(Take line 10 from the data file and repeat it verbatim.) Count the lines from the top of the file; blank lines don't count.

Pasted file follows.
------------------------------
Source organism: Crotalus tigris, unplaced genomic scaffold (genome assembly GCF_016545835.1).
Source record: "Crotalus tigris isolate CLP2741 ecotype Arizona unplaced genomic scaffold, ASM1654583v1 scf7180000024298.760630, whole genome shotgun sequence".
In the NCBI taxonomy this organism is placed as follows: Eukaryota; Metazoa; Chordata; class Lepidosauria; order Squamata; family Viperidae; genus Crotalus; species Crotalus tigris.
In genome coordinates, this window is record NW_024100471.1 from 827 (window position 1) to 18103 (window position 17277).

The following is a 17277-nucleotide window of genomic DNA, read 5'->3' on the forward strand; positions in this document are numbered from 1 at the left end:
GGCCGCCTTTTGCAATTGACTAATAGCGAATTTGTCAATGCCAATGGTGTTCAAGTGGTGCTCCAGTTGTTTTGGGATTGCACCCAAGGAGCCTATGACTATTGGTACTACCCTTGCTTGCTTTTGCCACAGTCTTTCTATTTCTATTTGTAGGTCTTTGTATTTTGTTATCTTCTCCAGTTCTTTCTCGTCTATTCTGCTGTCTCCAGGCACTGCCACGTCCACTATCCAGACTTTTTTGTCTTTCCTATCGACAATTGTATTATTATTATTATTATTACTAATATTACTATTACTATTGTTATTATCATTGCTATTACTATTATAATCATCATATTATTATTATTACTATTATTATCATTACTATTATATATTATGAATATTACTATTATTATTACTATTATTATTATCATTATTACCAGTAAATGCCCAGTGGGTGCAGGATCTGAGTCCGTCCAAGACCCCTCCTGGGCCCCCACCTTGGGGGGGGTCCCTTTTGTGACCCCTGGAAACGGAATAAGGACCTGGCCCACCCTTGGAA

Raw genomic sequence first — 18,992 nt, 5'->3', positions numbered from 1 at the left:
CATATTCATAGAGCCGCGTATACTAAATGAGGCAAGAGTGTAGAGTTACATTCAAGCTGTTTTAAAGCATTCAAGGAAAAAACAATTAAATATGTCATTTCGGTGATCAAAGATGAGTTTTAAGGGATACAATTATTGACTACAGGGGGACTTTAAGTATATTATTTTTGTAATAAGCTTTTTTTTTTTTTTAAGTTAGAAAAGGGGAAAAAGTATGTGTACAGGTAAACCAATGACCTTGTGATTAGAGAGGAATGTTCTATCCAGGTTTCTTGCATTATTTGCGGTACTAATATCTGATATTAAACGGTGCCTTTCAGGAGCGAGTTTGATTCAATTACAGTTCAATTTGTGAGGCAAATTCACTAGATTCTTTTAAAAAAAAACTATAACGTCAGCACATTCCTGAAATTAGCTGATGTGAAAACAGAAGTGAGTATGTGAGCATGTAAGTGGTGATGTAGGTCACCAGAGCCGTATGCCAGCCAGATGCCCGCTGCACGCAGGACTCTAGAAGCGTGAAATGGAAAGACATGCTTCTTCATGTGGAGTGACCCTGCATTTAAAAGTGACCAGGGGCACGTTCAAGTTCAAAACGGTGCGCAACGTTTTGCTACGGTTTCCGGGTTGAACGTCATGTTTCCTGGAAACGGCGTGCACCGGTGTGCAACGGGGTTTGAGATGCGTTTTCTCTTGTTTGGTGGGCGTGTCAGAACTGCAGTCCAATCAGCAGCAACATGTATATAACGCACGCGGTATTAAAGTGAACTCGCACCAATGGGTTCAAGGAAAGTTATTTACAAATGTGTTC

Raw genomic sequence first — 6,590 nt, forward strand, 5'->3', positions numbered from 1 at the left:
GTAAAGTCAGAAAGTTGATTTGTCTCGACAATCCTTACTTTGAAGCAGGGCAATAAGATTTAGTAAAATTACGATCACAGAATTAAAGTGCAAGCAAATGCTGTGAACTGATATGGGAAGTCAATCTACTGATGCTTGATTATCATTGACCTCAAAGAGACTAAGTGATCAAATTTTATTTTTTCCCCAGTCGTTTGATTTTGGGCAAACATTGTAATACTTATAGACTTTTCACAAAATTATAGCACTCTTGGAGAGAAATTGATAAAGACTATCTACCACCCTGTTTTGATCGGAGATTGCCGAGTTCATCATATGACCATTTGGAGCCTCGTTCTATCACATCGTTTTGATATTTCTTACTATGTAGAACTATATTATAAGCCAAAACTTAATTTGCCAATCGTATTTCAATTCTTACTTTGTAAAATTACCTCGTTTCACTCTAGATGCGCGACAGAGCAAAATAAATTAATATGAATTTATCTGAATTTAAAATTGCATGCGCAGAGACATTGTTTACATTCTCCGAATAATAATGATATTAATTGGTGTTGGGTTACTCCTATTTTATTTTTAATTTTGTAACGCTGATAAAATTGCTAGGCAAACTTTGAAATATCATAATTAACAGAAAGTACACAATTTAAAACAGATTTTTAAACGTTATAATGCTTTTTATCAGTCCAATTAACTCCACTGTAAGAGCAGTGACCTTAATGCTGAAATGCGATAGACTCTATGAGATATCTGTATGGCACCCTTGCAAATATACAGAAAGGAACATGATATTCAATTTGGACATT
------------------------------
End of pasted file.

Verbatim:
GTAAAGTCAGAAAGTTGATTTGTCTCGACAATCCTTACTTTGAAGCAGGGCAATAAGATTTAGTAAAATTACGATCACAGAATTAAAGTGCAAGCAAATGCTGTGAACTGATATGGGAAGTCAATCTACTGATGCTTGATTATCATTGACCTCAAAGAGACTAAGTGATCAAATTTTATTTTTTCCCCAGTCGTTTGATTTTGGGCAAACATTGTAATACTTATAGACTTTTCACAAAATTATAGCACTCTTGGAGAGAAATTGATAAAGACTATCTACCACCCTGTTTTGATCGGAGATTGCCGAGTTCATCATATGACCATTTGGAGCCTCGTTCTATCACATCGTTTTGATATTTCTTACTATGTAGAACTATATTATAAGCCAAAACTTAATTTGCCAATCGTATTTCAATTCTTACTTTGTAAAATTACCTCGTTTCACTCTAGATGCGCGACAGAGCAAAATAAATTAATATGAATTTATCTGAATTTAAAATTGCATGCGCAGAGACATTGTTTACATTCTCCGAATAATAATGATATTAATTGGTGTTGGGTTACTCCTATTTTATTTTTAATTTTGTAACGCTGATAAAATTGCTAGGCAAACTTTGAAATATCATAATTAACAGAAAGTACACAATTTAAAACAGATTTTTAAACGTTATAATGCTTTTTATCAGTCCAATTAACTCCACTGTAAGAGCAGTGACCTTAATGCTGAAATGCGATAGACTCTATGAGATATCTGTATGGCACCCTTGCAAATATACAGAAAGGAACATGATATTCAATTTGGACATT